Hairdos in the 1970s were the polar opposite of the poufy, carefully coiffed looks of the 1960s. They featured styles that were more casual and easily maintained, but definitely still bold and expressive -- the afro, for example, was a classic 1970s look. Techniques like feathering came into vogue (most famously with Farrah Fawcett's iconic locks), and home perms were also popular. One classic look from the 1970s that has evolved and can still be seen on women today is the shag haircut.
Seventies fashion was a bold explosion of colour and design in contrast to the more conservative styles of the 1950s and early 1960s, and much more a continuation of the freewheeling psychedelic and hippie influences of the late 1960s. Bell-bottoms were typical of the flamboyant style of the decade. These trousers required chunky platform heels to balance out the voluminous cuffs. Shirts and suits had wide collars, and shiny polyester fabric was a frequent staple. The 1970s also gave us the leisure suit, a two-piece casual outfit for men, often brightly coloured and made of synthetic material.
Unlike the infamous mullet cut, in which the hair is short in the front and long in the back, the shag incorporates layers of multiple lengths to achieve a casual, "shaggy" look. Ideally, the shorter layers are cut in lengths that flatter the wearer's face shape with shorter layers at the crown for volume. For this reason, the shag requires a minimal amount of maintenance. Some shag dos featured flips, or feathering to add shape and dimension. In the 1970s, the shag style was popular with both men and women.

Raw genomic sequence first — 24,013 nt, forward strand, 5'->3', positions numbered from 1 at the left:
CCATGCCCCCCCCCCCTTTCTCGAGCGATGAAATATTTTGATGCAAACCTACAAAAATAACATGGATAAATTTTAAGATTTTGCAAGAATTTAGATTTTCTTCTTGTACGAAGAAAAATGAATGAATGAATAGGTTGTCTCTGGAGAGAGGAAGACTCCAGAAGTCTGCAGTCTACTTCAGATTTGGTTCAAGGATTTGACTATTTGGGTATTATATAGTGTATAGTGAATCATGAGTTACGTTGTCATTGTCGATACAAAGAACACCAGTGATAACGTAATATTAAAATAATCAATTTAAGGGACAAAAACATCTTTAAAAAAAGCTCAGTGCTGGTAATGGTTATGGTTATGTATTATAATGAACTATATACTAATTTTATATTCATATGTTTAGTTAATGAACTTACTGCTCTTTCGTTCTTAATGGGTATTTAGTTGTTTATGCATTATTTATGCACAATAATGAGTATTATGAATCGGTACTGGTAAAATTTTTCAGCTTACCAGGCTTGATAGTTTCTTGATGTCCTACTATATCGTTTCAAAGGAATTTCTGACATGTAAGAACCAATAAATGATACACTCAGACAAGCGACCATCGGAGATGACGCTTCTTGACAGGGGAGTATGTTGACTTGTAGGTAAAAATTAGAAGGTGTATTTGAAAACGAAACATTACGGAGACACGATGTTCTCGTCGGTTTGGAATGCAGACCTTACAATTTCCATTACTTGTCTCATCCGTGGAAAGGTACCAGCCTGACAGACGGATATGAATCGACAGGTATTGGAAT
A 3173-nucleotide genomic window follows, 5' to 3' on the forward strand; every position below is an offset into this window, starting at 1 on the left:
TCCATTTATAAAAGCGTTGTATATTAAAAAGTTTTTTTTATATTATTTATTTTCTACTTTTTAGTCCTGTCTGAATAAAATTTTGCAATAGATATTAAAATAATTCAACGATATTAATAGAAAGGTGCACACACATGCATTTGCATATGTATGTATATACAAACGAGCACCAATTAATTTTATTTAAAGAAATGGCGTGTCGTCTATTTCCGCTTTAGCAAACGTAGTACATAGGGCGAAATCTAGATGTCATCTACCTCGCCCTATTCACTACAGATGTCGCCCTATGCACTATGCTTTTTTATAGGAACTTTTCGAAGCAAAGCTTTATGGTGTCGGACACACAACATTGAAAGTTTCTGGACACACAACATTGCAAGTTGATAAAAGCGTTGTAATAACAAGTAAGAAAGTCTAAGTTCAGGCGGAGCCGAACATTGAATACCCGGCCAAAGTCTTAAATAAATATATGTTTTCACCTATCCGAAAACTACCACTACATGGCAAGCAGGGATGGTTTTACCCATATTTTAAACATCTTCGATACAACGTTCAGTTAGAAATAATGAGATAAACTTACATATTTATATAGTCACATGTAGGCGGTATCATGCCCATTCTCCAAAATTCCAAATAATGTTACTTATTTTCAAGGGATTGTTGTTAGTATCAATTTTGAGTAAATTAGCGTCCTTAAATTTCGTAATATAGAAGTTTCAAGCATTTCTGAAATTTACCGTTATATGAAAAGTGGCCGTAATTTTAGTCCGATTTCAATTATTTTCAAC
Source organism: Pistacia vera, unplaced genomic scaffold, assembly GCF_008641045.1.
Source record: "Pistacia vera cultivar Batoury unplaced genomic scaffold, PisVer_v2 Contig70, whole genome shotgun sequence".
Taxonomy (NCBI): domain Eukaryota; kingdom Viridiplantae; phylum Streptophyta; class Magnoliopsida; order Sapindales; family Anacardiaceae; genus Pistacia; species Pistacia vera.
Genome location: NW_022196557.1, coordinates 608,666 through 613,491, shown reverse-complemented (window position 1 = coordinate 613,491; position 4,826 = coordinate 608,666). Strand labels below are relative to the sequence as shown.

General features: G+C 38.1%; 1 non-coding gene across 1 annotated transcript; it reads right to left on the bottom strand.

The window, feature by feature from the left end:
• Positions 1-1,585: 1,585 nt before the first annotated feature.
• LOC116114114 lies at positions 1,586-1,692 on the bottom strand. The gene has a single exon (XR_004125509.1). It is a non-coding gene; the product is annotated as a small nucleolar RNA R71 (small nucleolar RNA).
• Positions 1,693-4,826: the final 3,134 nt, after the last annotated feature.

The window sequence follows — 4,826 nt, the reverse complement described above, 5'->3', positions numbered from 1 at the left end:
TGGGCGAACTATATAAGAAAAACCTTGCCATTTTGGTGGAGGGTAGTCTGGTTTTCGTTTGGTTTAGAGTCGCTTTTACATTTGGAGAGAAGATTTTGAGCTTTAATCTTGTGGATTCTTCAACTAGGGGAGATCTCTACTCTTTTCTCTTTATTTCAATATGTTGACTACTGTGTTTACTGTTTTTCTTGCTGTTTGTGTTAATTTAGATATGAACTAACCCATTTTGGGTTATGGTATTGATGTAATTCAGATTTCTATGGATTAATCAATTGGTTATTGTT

Famous Shag Haircuts
The shag was everywhere in the 1970s, sported by female movie stars, male rock stars and even professional athletes. TV stars from Florence Henderson as Carol Brady, to David Cassidy as Keith Partridge sported the look. Glam bands like Sweet and the Bay City Rollers wore shag haircuts. Actress and activist Jane Fonda was seen in a classic shag look in the movie "Klute."
More Popular Hairdos from the 1970s
The shag wasn't the only distinctive hair fashion to dominate the 1970s. Another popular look was the page boy, a medium length cut in which the ends were curled under with a curling iron. Feathering, in the style of Farah Fawcett, was also in vogue. Sections of medium to long hair were curled with an iron and brushed away from the face for a wavy, windswept look. Figure skater Dorothy Hamill helped bring the shorter, angled, wedge cut into vogue. For ethnic looks, afros were popular -- African American curly hair grown out long and left unstraightened for a more naturally shaped hairstyle.